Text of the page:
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Isolation of a gene encoding a novel atypical LEA protein from the halophyte Prosopis strombulifera with a sodium salt-specific expression

Llanes, Analia, Devinar, Genoveva, Macchi, Sabina Vidal, Luna, Virginia
Plant growth regulation 2016 v.78 no.1 pp. 93-103
Arabidopsis, Prosopis strombulifera, abiotic stress, abscisic acid, alanine, chloroplasts, gene expression regulation, genes, halophytes, messenger RNA, models, phylogeny, proteins, roots, salinity, salt tolerance, serine, shrubs, sodium, sodium chloride, sodium sulfate, toxicity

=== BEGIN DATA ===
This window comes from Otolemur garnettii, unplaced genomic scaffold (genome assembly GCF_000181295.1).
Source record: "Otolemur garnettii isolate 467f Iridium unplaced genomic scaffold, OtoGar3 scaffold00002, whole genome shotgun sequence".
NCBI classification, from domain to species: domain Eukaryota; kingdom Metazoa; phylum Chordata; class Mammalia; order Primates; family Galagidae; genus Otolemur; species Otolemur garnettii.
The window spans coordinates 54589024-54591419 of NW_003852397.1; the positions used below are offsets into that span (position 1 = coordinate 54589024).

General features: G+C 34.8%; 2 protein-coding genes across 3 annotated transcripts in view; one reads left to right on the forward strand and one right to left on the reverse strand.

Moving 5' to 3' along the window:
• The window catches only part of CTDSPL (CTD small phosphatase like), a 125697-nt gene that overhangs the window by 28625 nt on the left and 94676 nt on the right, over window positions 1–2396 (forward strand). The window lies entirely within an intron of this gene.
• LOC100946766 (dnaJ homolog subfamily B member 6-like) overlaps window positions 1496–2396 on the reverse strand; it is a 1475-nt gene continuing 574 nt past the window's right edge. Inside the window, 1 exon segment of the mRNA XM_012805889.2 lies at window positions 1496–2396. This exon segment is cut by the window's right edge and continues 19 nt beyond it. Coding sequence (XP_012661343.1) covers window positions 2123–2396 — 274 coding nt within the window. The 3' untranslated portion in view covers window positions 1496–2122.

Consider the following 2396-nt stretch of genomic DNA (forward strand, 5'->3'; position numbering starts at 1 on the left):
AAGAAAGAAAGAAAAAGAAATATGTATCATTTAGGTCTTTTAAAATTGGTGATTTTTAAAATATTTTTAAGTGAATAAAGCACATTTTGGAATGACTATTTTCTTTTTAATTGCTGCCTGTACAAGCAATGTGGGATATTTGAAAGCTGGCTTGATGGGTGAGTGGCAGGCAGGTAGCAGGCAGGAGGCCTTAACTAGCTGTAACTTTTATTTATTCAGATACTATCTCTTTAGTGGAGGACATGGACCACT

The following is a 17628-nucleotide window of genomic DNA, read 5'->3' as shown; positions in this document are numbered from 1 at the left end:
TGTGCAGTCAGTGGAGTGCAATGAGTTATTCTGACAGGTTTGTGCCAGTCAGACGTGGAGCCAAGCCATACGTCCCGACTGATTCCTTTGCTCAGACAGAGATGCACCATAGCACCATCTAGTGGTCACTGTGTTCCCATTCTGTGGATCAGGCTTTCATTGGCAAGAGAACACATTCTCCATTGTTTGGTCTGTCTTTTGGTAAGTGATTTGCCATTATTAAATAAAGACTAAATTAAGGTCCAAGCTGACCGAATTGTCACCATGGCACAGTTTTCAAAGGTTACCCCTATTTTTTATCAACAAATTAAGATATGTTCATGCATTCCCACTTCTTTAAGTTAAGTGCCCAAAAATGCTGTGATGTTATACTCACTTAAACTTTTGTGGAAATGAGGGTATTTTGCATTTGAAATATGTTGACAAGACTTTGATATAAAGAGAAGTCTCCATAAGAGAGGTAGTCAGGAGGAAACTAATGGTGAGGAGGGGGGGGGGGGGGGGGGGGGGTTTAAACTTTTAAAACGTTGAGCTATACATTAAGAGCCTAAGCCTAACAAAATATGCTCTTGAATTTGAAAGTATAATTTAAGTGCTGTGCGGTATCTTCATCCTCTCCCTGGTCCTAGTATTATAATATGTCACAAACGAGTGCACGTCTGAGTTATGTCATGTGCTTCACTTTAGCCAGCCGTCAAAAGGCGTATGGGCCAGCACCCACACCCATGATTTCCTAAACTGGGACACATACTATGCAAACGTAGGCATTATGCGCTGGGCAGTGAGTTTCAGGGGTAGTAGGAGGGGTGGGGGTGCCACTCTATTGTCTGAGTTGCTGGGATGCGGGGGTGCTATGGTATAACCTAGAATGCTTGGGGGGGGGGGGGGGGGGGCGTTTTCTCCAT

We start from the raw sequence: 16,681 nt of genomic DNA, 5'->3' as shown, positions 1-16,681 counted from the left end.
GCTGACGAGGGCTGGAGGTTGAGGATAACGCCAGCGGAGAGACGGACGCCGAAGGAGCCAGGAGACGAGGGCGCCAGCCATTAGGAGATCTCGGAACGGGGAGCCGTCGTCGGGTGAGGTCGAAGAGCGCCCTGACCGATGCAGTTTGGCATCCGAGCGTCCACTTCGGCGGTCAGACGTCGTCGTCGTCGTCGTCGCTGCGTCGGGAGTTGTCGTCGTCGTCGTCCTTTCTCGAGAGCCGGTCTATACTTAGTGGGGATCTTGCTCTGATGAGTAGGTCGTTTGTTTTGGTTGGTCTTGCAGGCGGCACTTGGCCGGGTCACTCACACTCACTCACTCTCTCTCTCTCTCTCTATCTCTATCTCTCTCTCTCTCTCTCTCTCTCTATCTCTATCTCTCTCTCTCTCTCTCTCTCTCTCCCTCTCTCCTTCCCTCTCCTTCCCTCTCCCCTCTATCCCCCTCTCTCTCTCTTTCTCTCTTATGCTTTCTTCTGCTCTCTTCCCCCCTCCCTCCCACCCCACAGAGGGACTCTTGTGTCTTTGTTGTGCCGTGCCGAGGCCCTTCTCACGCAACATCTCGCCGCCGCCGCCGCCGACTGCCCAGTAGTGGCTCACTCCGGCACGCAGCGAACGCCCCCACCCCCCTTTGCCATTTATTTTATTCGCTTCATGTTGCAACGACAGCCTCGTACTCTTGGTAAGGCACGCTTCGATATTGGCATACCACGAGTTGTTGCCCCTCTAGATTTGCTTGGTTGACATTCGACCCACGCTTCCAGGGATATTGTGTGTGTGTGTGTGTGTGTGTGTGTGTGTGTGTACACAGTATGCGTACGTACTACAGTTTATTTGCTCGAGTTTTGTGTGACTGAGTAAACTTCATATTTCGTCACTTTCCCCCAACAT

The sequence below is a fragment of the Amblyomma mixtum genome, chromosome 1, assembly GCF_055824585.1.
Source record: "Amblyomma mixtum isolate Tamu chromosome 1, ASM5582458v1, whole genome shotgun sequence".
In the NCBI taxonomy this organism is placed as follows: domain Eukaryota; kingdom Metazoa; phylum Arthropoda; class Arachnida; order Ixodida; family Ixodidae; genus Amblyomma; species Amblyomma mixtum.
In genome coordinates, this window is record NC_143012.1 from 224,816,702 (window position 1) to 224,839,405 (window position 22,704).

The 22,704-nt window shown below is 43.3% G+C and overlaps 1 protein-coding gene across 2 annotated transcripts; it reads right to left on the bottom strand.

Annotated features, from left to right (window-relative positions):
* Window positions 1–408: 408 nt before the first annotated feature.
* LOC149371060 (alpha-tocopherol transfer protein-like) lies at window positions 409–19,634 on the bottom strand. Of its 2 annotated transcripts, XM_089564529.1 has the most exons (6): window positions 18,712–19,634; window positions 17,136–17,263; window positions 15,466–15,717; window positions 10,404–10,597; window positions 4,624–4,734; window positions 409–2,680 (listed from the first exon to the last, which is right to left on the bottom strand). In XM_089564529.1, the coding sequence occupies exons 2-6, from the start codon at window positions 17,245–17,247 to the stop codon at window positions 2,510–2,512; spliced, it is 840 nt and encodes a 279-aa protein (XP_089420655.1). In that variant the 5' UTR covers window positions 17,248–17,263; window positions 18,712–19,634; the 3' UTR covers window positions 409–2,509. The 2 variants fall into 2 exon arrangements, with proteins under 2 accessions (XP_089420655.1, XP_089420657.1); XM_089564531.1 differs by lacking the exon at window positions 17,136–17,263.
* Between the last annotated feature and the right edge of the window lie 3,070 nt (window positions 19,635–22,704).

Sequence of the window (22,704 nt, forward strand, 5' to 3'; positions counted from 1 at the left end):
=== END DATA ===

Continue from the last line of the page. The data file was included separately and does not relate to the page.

Salinity is one of the major abiotic stresses that adversely affect the crop productivity and growth of the whole plant. The halophytic Prosopis strombulifera (Fabaceae) shrub is a useful plant model to study the molecular and physiological mechanisms involved in salinity tolerance. In this work, the isolation and characterization of the mRNA for a new atypical LEA protein (PsLEA3) is reported. PsLEA3 has alanine as the most abundant amino acid followed by serine. This characteristic is different from typical LEA proteins which have high glycine content. PsLEA3 shows a negative average of hydropathy and remains localized in the chloroplast. The phylogenetic relationship between related LEA proteins and PsLEA3 showed that this protein belongs to the same group as a LEA protein of Arabidopsis. Northern analysis revealed a differential expression of this atypical LEA mRNA in P. strombulifera plants under NaCl and Na₂SO₄ treatments. Over-expression in roots of Na₂SO₄-treated plants from Ψₒ −1.9 MPa was associated with abscisic acid (ABA) and its conjugate (ABA-glucose ester) accumulation as well as with the root length of these plants, showing an inhibition and toxicity induced by sulphate anion present in the medium.